The iconic Technics SL-1200 turntable (launched in 1972) started out life as a consumer record player but quickly became a cult club rig and DJ tool, as the direct drive high torque motor design made it perfect for pushbutton cueing, beat-mixing and scratching.
DJ Neil Hume, whose roots are in the underground clubs of Oxford St and Kings Cross when dance music was just beginning to capture the Australian scene, says there is a good reason Technics enjoyed such a slavish following.
“Things that DJs value in a turntable are the strength of the motor so records can be launched in beat matching time, the smooth and seamless control of pitch with a fader and the ability for the casing to eliminate interference from vibrations coming from speakers. While many manufacturers have tried to make a reliable turntable for DJ’ing, only Technics have ever made one that is the total package.”
– DJ Neil Hume
The cool kids called them the ‘the wheels of steel,’ a term made popular by Grandmaster Flash in the seminal recording of Grandmaster Flash and His Adventures on the Wheels of Steel, and it’s with this Maestro that we begin our own adventure in unravelling the underground history of Technics.
An innovator who paved the way for a musical revolution, Grandmaster Flash created a new method of turntablism because he wanted to get to the break – the drum solos and breakout segments of a record that got people dancing. His vision was to pull those euphoria moments together to create one long track for the dance floor, and since nothing available in current technology was capable of doing the job, he developed his own tools and techniques.
In his quest to stitch together the most climactic parts of records, Flash went into full geek mode. He studied needles that could stand up to the pressure of counter-clockwise vinyl movement and he developed what is now known as a slip mat by starching felt into record-sized wafers to replace rubber matting on the steel platters.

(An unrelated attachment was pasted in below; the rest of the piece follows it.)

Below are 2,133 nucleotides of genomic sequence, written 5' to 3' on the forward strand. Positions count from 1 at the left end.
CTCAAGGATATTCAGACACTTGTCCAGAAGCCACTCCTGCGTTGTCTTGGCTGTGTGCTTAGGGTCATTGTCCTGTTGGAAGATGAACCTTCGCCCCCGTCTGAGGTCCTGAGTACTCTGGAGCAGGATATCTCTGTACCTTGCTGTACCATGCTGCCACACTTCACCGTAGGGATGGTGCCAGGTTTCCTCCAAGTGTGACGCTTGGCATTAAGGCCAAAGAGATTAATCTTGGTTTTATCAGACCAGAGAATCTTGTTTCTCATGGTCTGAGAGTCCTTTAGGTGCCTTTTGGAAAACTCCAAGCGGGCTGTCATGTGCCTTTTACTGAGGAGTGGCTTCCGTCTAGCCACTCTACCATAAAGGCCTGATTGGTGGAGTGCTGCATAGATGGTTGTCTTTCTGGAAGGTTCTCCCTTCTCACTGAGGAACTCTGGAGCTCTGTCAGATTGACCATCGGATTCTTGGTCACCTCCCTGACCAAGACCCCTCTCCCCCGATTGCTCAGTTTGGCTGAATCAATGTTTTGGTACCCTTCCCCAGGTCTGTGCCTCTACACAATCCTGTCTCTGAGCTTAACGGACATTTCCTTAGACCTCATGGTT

Our part in his story came when it was time to find the right turntable; Grandmaster Flash has said he tested everything from Fisher Price to Magnavox as he searched for one that met a standard he dubbed Torque Theory. He finally happened upon what he called “an extremely ugly turntable” in a shop window that was so powerful, it came to full speed before even a quarter of a turn. That was the Technics SL-23, the Grandaddy to the 1200. Flash saved up and got two at $75 a piece, which he credits with playing a major role in this music history because it allowed him to create a “bed so that the speakers could tell their stories.”
“Flash, he doesn’t play games.” Hip hop pioneer Grandmaster Flash and his on-screen counterpart Mamoudou Athie go behind the scenes of Baz Luhrmann’s The Get Down”
With the tools in place, it was time for the technique. Grandmaster Flash’s Quick Mix Theory involved putting his hands all over the records, marking them with crayon, dragging them counter-clockwise and basically treating vinyl with a kind of reckless abandon that had never before been imagined. In his memoir, Flash said this technique was considered blasphemous in the eyes of other DJs.